York City – by Glenn Moore
Steve Watson was never one to shirk a challenge as a player, but few were as daunting as the one he has just signed on for as a manager. The former Newcastle United and England defender has become York City’s third manager this season.
Watson, 44, had been at Gateshead, whom he had steered to the fringe of the play-offs in the Vanarama National League despite a tight budget and youthful squad. York City are 17th in Vanarama National League North, their lowest position in at least 90 years, and arguably in the club’s history (Prior to joining the Football League in 1929 City had been in the old Midland League, then an established feeder into the Football League).
Leaving a club in contention for promotion to the Football League for one in danger of relegation to the Evo-Stik [Northern] Premier League is not an obvious move, but Watson was looking at potential. Despite their poor form York are averaging nearly 2,500, almost three times Gateshead, and crowds will surely increase further when their much-delayed, long-awaited new ground opens next season.
“It was a tough decision to leave Gateshead but an easy one to join York City,” he said. “I had a great 15 months at Gateshead but I couldn’t see the progression. With the new stadium, the size of York City – there are probably only two clubs in this league that you’d call ‘a League club’ and York is obviously one of them. There is huge potential here and my job is to realise that.”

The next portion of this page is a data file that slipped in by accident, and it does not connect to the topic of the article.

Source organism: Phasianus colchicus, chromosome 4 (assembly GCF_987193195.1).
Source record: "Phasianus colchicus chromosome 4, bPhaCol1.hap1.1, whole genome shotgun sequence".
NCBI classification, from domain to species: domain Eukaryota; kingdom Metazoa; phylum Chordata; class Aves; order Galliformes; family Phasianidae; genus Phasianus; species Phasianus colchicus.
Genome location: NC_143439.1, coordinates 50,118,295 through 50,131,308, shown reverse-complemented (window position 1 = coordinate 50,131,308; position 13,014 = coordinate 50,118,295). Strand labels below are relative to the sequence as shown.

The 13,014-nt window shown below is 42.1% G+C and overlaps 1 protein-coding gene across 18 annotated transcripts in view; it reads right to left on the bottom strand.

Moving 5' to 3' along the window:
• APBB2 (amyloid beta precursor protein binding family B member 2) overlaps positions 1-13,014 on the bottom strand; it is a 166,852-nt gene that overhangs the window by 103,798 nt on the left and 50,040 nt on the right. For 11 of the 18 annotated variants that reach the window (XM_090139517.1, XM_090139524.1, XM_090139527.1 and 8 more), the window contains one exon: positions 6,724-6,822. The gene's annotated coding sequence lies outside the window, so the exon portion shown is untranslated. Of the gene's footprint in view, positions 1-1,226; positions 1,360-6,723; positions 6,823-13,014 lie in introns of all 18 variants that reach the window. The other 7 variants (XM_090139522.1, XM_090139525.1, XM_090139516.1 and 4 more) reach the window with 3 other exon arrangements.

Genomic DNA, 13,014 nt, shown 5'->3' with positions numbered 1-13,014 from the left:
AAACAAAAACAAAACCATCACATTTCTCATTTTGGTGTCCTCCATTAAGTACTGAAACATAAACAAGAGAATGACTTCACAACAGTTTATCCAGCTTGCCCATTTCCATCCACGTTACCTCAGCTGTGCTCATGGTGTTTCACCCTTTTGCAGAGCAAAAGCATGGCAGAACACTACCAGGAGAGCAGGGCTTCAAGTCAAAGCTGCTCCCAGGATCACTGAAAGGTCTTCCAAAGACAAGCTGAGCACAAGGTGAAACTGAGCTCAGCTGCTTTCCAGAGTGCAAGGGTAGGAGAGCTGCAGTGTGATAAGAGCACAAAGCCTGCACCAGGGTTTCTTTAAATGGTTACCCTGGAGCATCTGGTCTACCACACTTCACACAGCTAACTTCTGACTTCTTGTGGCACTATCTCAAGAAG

Watson faces a tough start. Though he has technically overseen one match, a quarter-final against Redcar in the North Riding Senior Cup which was won 6-1 by a relatively experienced XI, the real thing begins Saturday. York travel to what is presumably the division’s other ‘League club’ Watson referred to, third-placed Stockport County. That is followed by a home debut against leaders Chorley.
The first priority is to change the mood around a club that has become accustomed to failure averaging one win in every four matches over the last four seasons. Then York need to climb clear of relegation trouble; City are six points from the drop. Next is an assault on the play-offs – nine points distant. Watson’s ultimate aim, regaining a place in the Football League, won’t be easy. The Vanarama North alone has nine former Football League clubs.
York are in danger of becoming one of those established Football League clubs that drops out and never returns – as the likes of Southport and Bradford Park Avenue seem to be. They have spent 11 of the last 15 years in non-League having been relegated from the league in both 2004 and 2016. Exacerbating the woe for supporters is that they have been overtaken by nearby Harrogate Town, a club traditionally well below the Minstermen but now challenging for promotion to the Football League.
Desperate to regain their former status City have remained full-time despite dropping into the sixth tier. This should provide a healthy advantage but also brings added pressure and expectation – Watson is the seventh manager in five seasons.
Watson is happy to face up to that expectation. “This season is far from over,” he said. “They seem to have lost their way a bit, but the ability here far exceeds where they are in the league. There are 17 games left, can we put enough wins together to have a real dash at it?”
For more on York City please visit: https://www.yorkcityfootballclub.co.uk/
For more on the Vanarama National League visit: http://www.thenationalleague.org.uk/
For great deals on van and car hire and leasing: http://www.vanarama.co.uk/